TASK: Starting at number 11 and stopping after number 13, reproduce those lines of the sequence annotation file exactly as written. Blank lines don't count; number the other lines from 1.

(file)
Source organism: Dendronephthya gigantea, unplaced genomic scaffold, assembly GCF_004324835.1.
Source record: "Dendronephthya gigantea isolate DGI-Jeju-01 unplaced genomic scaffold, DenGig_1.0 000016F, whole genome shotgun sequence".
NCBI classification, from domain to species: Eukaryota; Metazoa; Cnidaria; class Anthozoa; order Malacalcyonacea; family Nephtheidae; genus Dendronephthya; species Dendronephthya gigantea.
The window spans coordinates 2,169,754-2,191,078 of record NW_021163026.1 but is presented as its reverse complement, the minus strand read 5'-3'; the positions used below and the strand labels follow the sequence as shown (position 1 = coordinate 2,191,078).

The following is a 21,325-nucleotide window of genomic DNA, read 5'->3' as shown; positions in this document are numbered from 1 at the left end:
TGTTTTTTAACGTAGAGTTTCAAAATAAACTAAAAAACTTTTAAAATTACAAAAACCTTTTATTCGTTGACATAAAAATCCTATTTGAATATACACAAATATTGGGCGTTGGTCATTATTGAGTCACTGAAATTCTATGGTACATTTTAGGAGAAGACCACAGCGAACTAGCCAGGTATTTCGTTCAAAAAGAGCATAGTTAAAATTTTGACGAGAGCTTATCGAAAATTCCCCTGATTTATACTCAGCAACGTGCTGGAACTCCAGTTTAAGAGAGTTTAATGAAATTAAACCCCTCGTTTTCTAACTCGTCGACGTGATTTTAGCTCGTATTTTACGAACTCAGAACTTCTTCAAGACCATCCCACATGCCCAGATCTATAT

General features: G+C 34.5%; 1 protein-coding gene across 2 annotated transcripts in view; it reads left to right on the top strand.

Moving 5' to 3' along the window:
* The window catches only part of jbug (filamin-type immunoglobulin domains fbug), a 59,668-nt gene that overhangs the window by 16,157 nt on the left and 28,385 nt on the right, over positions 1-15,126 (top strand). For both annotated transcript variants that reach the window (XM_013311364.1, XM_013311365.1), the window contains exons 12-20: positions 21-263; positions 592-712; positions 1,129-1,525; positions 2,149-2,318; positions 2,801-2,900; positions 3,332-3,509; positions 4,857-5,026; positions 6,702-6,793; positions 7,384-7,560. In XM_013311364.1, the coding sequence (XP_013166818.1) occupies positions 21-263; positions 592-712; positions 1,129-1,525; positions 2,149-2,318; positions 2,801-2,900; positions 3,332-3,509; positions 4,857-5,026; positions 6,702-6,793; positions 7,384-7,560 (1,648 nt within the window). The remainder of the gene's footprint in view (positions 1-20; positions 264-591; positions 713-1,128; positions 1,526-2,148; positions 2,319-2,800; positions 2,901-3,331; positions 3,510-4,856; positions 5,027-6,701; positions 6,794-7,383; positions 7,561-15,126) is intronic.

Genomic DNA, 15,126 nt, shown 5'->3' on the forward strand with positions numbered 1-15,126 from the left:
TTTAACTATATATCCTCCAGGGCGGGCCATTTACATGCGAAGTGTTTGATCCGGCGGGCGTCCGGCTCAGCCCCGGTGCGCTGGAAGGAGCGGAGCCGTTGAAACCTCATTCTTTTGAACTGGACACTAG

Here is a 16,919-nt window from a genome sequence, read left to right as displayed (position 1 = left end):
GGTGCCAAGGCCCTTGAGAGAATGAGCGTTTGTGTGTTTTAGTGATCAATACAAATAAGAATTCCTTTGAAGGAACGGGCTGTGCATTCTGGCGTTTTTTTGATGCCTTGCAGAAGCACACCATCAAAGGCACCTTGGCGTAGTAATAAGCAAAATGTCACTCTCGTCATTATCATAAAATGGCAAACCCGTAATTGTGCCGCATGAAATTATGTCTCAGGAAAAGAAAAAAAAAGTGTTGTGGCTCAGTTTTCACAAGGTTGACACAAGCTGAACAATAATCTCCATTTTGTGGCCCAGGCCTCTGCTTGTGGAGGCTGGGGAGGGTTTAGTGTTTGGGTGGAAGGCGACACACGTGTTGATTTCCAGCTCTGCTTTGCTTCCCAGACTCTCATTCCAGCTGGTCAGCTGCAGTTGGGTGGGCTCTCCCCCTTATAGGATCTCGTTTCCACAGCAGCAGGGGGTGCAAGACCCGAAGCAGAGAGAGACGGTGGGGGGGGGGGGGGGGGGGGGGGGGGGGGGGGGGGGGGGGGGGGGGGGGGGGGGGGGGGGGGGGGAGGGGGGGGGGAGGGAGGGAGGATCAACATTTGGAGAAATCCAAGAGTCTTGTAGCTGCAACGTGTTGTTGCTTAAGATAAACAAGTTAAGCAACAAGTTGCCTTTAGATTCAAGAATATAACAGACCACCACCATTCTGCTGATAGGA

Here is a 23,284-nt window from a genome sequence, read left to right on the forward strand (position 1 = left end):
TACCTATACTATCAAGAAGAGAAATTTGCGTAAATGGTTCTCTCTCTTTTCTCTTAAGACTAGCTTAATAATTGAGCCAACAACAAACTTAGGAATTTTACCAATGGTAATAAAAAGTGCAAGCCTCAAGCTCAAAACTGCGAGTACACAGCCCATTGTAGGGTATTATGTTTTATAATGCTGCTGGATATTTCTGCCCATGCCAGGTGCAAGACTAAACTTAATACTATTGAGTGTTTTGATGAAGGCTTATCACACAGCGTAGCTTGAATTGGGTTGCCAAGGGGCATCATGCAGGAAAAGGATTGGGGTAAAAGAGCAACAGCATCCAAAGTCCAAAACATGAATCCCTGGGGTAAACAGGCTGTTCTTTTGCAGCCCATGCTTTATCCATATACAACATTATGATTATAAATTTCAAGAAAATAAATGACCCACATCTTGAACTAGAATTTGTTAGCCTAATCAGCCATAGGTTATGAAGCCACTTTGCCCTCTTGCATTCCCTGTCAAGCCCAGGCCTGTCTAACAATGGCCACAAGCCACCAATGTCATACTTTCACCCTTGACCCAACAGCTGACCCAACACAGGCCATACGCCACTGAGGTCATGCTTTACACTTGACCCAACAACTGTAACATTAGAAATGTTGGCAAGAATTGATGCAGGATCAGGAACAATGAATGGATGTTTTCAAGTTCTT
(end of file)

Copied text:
TTTAACTATATATCCTCCAGGGCGGGCCATTTACATGCGAAGTGTTTGATCCGGCGGGCGTCCGGCTCAGCCCCGGTGCGCTGGAAGGAGCGGAGCCGTTGAAACCTCATTCTTTTGAACTGGACACTAG

Here is a 16,919-nt window from a genome sequence, read left to right as displayed (position 1 = left end):
GGTGCCAAGGCCCTTGAGAGAATGAGCGTTTGTGTGTTTTAGTGATCAATACAAATAAGAATTCCTTTGAAGGAACGGGCTGTGCATTCTGGCGTTTTTTTGATGCCTTGCAGAAGCACACCATCAAAGGCACCTTGGCGTAGTAATAAGCAAAATGTCACTCTCGTCATTATCATAAAATGGCAAACCCGTAATTGTGCCGCATGAAATTATGTCTCAGGAAAAGAAAAAAAAAGTGTTGTGGCTCAGTTTTCACAAGGTTGACACAAGCTGAACAATAATCTCCATTTTGTGGCCCAGGCCTCTGCTTGTGGAGGCTGGGGAGGGTTTAGTGTTTGGGTGGAAGGCGACACACGTGTTGATTTCCAGCTCTGCTTTGCTTCCCAGACTCTCATTCCAGCTGGTCAGCTGCAGTTGGGTGGGCTCTCCCCCTTATAGGATCTCGTTTCCACAGCAGCAGGGGGTGCAAGACCCGAAGCAGAGAGAGACGGTGGGGGGGGGGGGGGGGGGGGGGGGGGGGGGGGGGGGGGGGGGGGGGGGGGGGGGGGGGGGGGGGGAGGGGGGGGGGAGGGAGGGAGGATCAACATTTGGAGAAATCCAAGAGTCTTGTAGCTGCAACGTGTTGTTGCTTAAGATAAACAAGTTAAGCAACAAGTTGCCTTTAGATTCAAGAATATAACAGACCACCACCATTCTGCTGATAGGA